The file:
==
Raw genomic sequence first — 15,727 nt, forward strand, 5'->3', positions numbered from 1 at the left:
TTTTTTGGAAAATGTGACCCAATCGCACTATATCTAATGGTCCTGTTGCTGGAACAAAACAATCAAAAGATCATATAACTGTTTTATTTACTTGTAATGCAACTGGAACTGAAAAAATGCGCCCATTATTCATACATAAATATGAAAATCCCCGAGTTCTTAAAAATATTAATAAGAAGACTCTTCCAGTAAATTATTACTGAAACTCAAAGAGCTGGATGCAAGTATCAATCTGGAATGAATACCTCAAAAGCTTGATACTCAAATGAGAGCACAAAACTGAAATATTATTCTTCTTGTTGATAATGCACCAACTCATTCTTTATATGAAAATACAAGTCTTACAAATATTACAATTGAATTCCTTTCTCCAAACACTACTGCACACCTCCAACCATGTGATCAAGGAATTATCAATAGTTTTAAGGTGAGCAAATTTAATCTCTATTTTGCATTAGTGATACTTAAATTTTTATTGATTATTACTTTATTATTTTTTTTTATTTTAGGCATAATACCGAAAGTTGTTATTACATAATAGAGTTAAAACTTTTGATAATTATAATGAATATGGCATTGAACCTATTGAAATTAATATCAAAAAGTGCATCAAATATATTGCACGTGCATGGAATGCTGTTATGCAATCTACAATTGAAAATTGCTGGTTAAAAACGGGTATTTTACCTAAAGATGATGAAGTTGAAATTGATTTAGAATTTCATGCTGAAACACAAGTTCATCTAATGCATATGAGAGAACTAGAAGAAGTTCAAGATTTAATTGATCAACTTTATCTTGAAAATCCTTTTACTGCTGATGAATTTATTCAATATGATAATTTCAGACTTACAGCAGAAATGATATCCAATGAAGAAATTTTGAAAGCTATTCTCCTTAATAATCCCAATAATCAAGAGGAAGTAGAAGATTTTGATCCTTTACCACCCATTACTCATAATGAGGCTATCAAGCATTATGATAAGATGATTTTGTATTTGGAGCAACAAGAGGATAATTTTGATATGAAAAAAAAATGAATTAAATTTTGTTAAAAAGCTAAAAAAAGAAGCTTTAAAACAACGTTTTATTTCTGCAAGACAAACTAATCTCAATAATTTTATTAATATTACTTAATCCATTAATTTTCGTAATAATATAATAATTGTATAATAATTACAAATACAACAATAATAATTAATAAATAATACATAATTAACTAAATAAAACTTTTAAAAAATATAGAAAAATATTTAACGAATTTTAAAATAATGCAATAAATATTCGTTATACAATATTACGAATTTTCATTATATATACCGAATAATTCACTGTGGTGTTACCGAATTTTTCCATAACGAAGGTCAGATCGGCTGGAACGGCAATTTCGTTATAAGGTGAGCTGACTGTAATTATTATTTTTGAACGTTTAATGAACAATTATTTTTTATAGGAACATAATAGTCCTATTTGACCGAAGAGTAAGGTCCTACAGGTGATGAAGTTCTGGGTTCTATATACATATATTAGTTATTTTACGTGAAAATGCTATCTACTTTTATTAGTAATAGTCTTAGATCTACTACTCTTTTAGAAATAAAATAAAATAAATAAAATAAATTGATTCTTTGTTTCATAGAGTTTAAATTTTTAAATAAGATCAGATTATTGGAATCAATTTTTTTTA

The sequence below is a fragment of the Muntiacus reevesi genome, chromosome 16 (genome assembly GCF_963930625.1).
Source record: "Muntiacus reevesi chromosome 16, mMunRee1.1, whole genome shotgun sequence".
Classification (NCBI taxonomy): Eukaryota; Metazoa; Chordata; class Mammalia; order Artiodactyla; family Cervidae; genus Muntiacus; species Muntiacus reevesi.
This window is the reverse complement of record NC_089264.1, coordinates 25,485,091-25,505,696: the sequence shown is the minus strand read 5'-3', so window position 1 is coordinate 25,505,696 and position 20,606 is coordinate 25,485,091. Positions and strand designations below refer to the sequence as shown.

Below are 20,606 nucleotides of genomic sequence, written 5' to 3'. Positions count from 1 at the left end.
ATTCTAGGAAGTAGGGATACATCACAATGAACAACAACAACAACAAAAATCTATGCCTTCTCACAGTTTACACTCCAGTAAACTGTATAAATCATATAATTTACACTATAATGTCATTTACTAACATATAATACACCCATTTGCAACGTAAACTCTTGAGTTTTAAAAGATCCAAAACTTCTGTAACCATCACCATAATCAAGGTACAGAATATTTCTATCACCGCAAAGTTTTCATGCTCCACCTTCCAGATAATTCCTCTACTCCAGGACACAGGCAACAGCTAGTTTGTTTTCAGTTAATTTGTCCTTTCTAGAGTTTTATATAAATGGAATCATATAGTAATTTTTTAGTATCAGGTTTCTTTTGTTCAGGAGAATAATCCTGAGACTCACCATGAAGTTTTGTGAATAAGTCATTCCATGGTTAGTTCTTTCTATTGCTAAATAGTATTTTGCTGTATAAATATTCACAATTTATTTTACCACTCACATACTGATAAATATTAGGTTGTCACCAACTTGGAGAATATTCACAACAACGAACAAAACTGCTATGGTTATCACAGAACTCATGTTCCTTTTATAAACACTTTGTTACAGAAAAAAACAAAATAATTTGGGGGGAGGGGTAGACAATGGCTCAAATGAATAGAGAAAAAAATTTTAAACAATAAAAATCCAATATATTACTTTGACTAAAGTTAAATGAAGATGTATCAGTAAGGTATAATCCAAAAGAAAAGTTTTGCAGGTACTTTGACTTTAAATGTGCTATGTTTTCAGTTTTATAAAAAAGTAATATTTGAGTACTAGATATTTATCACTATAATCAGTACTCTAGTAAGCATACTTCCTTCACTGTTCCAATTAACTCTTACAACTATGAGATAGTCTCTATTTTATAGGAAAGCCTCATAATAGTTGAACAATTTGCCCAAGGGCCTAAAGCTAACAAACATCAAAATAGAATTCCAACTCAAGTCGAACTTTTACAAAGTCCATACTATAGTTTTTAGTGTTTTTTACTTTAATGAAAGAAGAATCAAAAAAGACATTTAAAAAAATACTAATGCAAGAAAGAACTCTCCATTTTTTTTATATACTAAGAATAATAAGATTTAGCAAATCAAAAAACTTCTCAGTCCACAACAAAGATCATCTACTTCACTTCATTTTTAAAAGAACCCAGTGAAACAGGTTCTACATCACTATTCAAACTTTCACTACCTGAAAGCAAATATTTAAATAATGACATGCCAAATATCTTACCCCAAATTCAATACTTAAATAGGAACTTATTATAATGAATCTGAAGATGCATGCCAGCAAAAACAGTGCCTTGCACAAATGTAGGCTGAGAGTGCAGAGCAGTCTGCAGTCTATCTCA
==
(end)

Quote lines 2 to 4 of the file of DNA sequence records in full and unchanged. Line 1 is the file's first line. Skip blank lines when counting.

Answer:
TTTTTTGGAAAATGTGACCCAATCGCACTATATCTAATGGTCCTGTTGCTGGAACAAAACAATCAAAAGATCATATAACTGTTTTATTTACTTGTAATGCAACTGGAACTGAAAAAATGCGCCCATTATTCATACATAAATATGAAAATCCCCGAGTTCTTAAAAATATTAATAAGAAGACTCTTCCAGTAAATTATTACTGAAACTCAAAGAGCTGGATGCAAGTATCAATCTGGAATGAATACCTCAAAAGCTTGATACTCAAATGAGAGCACAAAACTGAAATATTATTCTTCTTGTTGATAATGCACCAACTCATTCTTTATATGAAAATACAAGTCTTACAAATATTACAATTGAATTCCTTTCTCCAAACACTACTGCACACCTCCAACCATGTGATCAAGGAATTATCAATAGTTTTAAGGTGAGCAAATTTAATCTCTATTTTGCATTAGTGATACTTAAATTTTTATTGATTATTACTTTATTATTTTTTTTTATTTTAGGCATAATACCGAAAGTTGTTATTACATAATAGAGTTAAAACTTTTGATAATTATAATGAATATGGCATTGAACCTATTGAAATTAATATCAAAAAGTGCATCAAATATATTGCACGTGCATGGAATGCTGTTATGCAATCTACAATTGAAAATTGCTGGTTAAAAACGGGTATTTTACCTAAAGATGATGAAGTTGAAATTGATTTAGAATTTCATGCTGAAACACAAGTTCATCTAATGCATATGAGAGAACTAGAAGAAGTTCAAGATTTAATTGATCAACTTTATCTTGAAAATCCTTTTACTGCTGATGAATTTATTCAATATGATAATTTCAGACTTACAGCAGAAATGATATCCAATGAAGAAATTTTGAAAGCTATTCTCCTTAATAATCCCAATAATCAAGAGGAAGTAGAAGATTTTGATCCTTTACCACCCATTACTCATAATGAGGCTATCAAGCATTATGATAAGATGATTTTGTATTTGGAGCAACAAGAGGATAATTTTGATATGAAAAAAAAATGAATTAAATTTTGTTAAAAAGCTAAAAAAAGAAGCTTTAAAACAACGTTTTATTTCTGCAAGACAAACTAATCTCAATAATTTTATTAATATTACTTAATCCATTAATTTTCGTAATAATATAATAATTGTATAATAATTACAAATACAACAATAATAATTAATAAATAATACATAATTAACTAAATAAAACTTTTAAAAAATATAGAAAAATATTTAACGAATTTTAAAATAATGCAATAAATATTCGTTATACAATATTACGAATTTTCATTATATATACCGAATAATTCACTGTGGTGTTACCGAATTTTTCCATAACGAAGGTCAGATCGGCTGGAACGGCAATTTCGTTATAAGGTGAGCTGACTGTAATTATTATTTTTGAACGTTTAATGAACAATTATTTTTTATAGGAACATAATAGTCCTATTTGACCGAAGAGTAAGGTCCTACAGGTGATGAAGTTCTGGGTTCTATATACATATATTAGTTATTTTACGTGAAAATGCTATCTACTTTTATTAGTAATAGTCTTAGATCTACTACTCTTTTAGAAATAAAATAAAATAAATAAAATAAATTGATTCTTTGTTTCATAGAGTTTAAATTTTTAAATAAGATCAGATTATTGGAATCAATTTTTTTTA

The sequence below is a fragment of the Muntiacus reevesi genome, chromosome 16 (genome assembly GCF_963930625.1).
Source record: "Muntiacus reevesi chromosome 16, mMunRee1.1, whole genome shotgun sequence".